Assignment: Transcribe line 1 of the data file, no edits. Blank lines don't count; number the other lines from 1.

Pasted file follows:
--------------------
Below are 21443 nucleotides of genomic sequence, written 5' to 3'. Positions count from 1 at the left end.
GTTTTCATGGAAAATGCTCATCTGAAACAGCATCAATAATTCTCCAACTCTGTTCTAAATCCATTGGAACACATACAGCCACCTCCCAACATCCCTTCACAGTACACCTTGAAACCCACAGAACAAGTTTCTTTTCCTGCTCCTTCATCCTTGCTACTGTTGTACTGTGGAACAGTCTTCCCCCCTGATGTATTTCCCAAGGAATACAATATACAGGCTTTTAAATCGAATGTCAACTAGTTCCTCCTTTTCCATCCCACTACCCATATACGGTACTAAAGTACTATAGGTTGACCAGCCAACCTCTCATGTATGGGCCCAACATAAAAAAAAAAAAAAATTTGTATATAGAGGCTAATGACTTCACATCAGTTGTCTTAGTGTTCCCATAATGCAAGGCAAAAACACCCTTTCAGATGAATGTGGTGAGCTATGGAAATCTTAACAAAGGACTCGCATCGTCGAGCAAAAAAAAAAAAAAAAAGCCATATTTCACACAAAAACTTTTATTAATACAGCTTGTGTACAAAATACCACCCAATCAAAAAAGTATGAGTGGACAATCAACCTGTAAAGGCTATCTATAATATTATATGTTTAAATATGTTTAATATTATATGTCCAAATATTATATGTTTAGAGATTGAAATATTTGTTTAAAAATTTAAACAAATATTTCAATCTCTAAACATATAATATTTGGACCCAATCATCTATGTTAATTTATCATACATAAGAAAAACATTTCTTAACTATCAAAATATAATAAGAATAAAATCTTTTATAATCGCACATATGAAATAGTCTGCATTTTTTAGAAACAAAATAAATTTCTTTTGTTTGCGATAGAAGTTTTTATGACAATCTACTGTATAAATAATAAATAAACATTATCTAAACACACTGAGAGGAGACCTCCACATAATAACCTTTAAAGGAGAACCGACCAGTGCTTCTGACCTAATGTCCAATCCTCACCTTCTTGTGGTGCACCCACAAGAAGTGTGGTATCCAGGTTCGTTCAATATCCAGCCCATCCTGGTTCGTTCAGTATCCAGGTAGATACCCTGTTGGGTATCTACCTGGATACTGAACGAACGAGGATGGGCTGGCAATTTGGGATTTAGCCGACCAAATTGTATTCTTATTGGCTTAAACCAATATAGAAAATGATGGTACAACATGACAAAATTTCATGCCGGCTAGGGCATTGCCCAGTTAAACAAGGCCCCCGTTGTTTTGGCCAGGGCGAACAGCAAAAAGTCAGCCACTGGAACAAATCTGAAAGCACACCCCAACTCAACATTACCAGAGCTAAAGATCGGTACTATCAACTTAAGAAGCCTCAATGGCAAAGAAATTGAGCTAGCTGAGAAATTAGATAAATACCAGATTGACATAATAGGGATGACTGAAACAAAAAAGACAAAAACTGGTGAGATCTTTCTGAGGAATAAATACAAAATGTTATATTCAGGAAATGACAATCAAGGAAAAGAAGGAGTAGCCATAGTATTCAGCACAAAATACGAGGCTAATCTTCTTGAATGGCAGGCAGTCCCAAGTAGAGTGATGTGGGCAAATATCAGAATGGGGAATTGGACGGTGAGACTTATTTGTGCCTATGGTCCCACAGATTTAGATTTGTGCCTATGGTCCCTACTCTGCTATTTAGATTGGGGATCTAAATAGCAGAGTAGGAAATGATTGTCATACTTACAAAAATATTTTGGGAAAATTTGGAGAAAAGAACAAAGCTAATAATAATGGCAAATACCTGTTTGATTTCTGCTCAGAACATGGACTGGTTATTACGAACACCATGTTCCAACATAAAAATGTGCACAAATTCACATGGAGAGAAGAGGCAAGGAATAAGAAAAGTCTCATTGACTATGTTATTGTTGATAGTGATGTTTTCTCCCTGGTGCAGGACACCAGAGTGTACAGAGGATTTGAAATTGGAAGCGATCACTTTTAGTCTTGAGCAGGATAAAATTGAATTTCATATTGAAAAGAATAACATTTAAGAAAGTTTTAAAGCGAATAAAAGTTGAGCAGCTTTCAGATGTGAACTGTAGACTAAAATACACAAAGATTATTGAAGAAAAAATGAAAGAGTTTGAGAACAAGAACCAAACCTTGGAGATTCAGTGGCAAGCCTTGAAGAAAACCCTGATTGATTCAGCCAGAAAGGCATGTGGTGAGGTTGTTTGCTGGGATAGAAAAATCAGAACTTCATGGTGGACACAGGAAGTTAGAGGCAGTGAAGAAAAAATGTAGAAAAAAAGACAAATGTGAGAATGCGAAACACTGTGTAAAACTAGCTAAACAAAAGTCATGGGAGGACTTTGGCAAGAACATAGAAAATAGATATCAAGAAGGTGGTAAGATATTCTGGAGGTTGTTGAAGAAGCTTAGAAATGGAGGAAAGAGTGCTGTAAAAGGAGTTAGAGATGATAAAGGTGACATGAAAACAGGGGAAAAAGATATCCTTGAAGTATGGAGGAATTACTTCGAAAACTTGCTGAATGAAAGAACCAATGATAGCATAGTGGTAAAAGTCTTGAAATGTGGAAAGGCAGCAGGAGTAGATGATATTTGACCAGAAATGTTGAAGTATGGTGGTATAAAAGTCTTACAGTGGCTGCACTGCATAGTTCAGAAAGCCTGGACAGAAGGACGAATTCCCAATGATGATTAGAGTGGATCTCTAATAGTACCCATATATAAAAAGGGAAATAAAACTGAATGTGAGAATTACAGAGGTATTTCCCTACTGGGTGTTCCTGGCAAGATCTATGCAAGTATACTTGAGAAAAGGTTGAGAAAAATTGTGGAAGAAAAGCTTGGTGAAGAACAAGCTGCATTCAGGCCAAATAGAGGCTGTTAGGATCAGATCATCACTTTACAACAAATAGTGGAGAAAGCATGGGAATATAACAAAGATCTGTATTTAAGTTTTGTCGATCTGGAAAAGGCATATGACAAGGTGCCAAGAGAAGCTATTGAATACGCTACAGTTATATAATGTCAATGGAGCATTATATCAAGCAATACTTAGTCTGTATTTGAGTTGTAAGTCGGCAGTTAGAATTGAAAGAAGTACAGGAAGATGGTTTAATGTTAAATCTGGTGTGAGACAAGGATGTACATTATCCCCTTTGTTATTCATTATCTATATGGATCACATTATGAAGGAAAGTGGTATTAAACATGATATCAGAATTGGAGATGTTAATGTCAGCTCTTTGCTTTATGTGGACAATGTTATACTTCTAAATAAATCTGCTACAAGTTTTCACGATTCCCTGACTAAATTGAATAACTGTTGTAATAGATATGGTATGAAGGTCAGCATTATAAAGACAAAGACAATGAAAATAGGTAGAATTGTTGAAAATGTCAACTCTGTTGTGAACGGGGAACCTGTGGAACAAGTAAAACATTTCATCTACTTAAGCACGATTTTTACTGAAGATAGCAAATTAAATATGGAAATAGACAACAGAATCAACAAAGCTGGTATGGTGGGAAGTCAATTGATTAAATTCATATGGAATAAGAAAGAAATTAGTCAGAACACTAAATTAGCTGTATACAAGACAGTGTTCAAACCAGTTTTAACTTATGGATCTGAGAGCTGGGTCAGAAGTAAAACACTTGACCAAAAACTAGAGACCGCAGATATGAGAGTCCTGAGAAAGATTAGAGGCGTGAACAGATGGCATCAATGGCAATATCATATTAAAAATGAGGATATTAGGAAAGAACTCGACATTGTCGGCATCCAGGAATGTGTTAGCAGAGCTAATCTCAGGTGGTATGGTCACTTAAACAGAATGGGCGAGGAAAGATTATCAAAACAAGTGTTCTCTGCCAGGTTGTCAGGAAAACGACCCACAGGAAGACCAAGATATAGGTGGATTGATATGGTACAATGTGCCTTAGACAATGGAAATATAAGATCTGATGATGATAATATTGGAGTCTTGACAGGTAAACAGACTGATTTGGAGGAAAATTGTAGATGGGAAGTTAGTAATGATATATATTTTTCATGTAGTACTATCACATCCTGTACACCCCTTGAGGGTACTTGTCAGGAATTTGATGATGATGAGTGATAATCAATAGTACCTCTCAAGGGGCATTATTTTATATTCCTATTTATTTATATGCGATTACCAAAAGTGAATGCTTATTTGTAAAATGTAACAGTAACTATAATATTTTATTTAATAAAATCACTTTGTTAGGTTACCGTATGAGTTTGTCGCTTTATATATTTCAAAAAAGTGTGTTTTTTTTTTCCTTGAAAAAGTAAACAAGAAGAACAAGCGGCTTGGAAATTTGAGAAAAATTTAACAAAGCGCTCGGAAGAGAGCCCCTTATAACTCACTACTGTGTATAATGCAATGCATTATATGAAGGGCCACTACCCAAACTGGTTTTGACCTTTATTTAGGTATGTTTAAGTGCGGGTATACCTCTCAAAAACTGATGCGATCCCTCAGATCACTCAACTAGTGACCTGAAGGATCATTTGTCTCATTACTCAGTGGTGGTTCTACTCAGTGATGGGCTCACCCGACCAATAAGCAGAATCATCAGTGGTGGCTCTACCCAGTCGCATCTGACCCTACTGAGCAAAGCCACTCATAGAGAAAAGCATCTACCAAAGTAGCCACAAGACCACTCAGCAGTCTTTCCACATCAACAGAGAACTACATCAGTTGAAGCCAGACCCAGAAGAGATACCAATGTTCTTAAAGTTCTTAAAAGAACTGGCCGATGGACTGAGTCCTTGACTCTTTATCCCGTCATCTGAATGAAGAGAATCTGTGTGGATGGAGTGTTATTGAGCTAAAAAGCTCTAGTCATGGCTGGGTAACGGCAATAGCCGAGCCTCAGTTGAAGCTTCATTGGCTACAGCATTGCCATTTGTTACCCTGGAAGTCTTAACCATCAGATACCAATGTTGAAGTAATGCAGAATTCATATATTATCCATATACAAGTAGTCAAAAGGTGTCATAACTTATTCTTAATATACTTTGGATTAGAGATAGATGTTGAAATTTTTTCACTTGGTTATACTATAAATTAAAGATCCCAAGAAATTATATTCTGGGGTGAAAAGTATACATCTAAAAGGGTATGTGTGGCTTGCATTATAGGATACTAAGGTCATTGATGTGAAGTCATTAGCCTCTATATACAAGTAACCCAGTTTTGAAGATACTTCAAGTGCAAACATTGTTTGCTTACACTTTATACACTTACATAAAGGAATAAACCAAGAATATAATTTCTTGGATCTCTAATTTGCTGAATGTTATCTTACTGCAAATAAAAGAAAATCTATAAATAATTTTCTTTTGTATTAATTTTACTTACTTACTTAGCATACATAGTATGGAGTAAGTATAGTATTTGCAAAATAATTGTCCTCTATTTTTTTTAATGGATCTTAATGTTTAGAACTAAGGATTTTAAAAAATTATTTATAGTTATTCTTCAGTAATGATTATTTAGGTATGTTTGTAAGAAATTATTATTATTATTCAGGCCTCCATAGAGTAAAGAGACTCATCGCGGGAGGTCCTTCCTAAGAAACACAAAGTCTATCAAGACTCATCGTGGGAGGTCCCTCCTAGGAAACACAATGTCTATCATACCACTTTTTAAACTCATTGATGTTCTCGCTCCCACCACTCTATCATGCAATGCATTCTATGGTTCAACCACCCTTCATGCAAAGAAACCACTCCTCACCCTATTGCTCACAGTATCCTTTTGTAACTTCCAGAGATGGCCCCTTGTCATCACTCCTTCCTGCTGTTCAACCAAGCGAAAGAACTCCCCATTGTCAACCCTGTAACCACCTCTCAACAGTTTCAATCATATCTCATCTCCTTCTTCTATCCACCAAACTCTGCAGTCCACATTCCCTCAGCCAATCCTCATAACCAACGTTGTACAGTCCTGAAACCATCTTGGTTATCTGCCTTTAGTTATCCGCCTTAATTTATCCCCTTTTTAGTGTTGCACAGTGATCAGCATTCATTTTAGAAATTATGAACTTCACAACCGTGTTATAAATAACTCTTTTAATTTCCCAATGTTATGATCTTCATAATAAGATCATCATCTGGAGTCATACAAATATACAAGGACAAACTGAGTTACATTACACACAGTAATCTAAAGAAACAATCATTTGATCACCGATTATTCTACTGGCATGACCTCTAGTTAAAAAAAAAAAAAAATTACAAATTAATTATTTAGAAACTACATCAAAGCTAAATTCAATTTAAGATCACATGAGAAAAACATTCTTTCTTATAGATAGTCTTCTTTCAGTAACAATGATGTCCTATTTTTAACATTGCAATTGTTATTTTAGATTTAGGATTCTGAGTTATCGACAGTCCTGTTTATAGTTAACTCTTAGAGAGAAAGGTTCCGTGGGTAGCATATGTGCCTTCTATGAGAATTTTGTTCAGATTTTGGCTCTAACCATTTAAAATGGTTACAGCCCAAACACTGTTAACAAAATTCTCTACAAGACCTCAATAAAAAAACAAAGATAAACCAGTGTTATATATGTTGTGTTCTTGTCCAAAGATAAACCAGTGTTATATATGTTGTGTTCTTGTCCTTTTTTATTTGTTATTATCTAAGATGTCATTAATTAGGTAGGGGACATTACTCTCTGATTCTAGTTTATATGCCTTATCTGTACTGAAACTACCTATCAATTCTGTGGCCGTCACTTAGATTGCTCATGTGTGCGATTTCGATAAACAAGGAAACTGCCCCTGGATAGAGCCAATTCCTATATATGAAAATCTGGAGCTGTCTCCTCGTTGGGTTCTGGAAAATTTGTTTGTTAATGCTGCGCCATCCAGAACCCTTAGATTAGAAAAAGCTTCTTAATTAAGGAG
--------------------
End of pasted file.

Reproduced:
Below are 21443 nucleotides of genomic sequence, written 5' to 3'. Positions count from 1 at the left end.